person washing eyes under an eyewash station attached to a sink

Designing for Safety with Emergency Eyewashes and Shower Devices 

Consider these factors when selecting an emergency eyewash or shower device for your workplace. 

The intrinsic need for using emergency eyewashes and shower devices within industrial settings is real and can’t be underestimated. Industrial worksites are dynamic by nature and full of variables that can change daily. Potential worksite hazards involving harmful chemicals, dusty conditions and flammable materials present fluctuating serious risks for exposure and challenges to both employees and employers.  

Work-related statistics help illustrate various risks of hazardous exposure:  

  • American workers come into contact with tens of thousands of chemicals on the job daily, as estimated by OSHA
  • In 2020, exposure to harmful substances or environments resulted in 424,360 nonfatal injuries and illnesses involving days away from work, and 672 fatalities, according to the National Safety Council (NSC).
  • Each day, about 2,000 U.S. workers sustain a job-related eye injury that requires medical treatment, according to the Centers for Disease Control (CDC). 

Plumbed safety devices like eyewash stations and emergency showers help prevent permanent eye and skin damage from chemical burns or foreign substances generated by grinding, hammering, chipping, testing, pouring, storing, transporting and disposing operations.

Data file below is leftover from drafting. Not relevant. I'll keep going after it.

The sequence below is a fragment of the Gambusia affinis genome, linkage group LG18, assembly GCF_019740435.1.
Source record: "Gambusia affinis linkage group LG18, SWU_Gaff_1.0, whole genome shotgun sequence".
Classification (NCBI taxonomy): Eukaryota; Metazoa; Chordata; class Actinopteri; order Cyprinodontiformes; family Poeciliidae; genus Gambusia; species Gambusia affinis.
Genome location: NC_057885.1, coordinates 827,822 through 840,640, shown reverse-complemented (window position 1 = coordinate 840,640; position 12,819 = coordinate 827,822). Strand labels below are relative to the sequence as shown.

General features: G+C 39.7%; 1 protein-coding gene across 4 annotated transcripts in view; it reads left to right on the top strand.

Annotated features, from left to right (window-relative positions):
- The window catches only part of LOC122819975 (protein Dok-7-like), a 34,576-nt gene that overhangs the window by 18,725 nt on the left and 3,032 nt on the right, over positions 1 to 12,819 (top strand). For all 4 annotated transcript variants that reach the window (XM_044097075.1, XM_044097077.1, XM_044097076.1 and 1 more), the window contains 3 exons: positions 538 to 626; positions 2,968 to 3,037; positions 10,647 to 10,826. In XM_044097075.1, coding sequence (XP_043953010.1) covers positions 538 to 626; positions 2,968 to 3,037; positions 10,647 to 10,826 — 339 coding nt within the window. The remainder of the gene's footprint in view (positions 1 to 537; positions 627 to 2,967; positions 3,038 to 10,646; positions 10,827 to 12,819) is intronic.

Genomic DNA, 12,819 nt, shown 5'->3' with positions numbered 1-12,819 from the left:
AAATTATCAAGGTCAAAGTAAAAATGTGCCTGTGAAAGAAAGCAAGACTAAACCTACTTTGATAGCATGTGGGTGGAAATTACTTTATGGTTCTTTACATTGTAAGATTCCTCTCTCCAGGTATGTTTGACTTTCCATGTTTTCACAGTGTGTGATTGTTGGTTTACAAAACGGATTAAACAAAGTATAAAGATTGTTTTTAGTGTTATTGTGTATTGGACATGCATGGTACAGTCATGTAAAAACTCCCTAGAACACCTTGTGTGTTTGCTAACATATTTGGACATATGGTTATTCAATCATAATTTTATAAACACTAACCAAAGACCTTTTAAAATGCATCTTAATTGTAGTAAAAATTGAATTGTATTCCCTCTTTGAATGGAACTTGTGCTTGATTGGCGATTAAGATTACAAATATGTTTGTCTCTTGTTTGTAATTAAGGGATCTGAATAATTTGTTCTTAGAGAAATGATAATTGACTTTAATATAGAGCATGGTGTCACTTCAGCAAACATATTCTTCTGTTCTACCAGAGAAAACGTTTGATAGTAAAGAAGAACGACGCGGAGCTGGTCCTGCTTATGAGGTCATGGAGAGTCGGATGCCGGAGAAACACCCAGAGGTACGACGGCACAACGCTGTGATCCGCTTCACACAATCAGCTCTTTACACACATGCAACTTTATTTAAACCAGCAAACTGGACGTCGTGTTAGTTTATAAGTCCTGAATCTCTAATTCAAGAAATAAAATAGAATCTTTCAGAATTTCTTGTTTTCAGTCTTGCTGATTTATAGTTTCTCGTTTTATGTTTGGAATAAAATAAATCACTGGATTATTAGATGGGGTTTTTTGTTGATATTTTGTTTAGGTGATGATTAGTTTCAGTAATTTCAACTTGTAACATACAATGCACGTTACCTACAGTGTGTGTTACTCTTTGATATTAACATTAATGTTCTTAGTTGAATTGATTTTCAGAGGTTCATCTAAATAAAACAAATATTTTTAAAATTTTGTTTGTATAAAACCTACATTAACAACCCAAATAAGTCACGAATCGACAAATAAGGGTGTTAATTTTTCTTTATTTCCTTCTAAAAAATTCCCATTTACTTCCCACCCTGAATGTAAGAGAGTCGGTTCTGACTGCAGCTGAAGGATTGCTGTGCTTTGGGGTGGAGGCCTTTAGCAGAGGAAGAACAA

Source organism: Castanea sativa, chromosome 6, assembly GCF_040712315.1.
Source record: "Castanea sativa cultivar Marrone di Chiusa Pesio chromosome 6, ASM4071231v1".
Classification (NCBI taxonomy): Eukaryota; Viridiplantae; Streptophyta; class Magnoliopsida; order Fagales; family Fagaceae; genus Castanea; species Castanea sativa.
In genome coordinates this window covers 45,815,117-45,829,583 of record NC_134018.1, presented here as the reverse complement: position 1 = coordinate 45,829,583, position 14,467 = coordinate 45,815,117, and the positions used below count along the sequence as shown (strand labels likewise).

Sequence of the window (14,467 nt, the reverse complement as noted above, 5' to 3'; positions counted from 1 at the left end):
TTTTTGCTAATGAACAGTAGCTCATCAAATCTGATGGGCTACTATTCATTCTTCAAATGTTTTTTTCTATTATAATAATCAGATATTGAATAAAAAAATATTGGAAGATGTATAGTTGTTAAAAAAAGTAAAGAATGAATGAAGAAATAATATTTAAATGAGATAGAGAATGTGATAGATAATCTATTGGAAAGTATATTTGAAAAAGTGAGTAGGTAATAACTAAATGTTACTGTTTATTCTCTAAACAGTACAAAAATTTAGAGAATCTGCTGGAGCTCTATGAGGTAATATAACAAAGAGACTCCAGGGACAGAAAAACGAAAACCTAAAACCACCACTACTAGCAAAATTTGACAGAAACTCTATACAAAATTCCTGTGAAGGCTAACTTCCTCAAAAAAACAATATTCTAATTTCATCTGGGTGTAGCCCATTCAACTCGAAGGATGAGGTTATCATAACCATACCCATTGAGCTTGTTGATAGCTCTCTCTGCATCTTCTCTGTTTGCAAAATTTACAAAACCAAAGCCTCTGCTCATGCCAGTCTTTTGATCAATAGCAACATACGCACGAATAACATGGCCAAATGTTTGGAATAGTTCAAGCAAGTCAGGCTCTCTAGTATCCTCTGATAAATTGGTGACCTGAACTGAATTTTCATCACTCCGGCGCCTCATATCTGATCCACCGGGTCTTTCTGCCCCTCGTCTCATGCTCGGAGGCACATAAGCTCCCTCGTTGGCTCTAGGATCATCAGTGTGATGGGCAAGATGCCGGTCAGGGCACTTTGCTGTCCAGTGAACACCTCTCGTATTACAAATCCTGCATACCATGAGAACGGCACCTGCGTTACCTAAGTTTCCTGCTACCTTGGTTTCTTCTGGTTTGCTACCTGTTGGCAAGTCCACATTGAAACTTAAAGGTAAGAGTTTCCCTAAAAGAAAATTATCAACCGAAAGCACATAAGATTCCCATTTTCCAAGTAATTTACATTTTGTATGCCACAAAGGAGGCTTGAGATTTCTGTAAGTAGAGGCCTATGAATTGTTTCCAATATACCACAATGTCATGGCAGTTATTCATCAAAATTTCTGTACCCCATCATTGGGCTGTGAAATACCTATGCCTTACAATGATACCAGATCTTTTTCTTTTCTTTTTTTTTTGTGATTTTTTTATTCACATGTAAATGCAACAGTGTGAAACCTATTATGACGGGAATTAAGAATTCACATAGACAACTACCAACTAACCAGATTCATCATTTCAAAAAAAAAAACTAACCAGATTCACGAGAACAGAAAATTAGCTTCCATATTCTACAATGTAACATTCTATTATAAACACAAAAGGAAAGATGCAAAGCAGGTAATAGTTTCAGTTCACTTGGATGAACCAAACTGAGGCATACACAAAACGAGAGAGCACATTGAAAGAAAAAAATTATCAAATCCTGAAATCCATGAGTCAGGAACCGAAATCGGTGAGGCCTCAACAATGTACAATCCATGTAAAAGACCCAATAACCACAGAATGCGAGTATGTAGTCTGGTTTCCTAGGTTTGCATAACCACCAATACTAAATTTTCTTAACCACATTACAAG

Know Your Hazards and Emergency Eyewash/Shower Options  

To begin the selection process of emergency eyewash and shower equipment, start by identifying potential hazards in the workplace setting. OSHA uses the term “hazardous chemical” to describe which substances require safety data sheets (SDSs) in your worksite. OSHA defines “hazardous chemical” as “any chemical that poses either a physical hazard (such as flammability) or a health hazard (such as causing damage to the skin or eyes).”  

SDSs for hazardous substances should be carefully reviewed to ensure the proper protection and safety plan is in place. Plumbed equipment should be selected based on the type and level of potential exposure to people and how many individuals could be affected. General guidelines for equipment selection include: